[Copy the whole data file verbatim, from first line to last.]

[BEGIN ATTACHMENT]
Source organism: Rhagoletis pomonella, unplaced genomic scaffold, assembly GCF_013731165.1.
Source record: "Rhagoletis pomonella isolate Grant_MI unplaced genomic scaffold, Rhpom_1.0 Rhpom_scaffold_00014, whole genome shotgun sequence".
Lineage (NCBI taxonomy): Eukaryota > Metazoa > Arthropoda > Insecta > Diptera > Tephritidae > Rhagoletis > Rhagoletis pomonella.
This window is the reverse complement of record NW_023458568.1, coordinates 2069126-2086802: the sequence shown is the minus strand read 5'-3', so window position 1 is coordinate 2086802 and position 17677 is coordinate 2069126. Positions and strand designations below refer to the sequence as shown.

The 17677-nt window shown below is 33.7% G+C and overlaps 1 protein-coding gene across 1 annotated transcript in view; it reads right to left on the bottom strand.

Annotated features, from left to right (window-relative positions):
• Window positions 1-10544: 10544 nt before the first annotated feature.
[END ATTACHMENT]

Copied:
Source organism: Rhagoletis pomonella, unplaced genomic scaffold, assembly GCF_013731165.1.
Source record: "Rhagoletis pomonella isolate Grant_MI unplaced genomic scaffold, Rhpom_1.0 Rhpom_scaffold_00014, whole genome shotgun sequence".
Lineage (NCBI taxonomy): Eukaryota > Metazoa > Arthropoda > Insecta > Diptera > Tephritidae > Rhagoletis > Rhagoletis pomonella.
This window is the reverse complement of record NW_023458568.1, coordinates 2069126-2086802: the sequence shown is the minus strand read 5'-3', so window position 1 is coordinate 2086802 and position 17677 is coordinate 2069126. Positions and strand designations below refer to the sequence as shown.

The 17677-nt window shown below is 33.7% G+C and overlaps 1 protein-coding gene across 1 annotated transcript in view; it reads right to left on the bottom strand.

Annotated features, from left to right (window-relative positions):
• Window positions 1-10544: 10544 nt before the first annotated feature.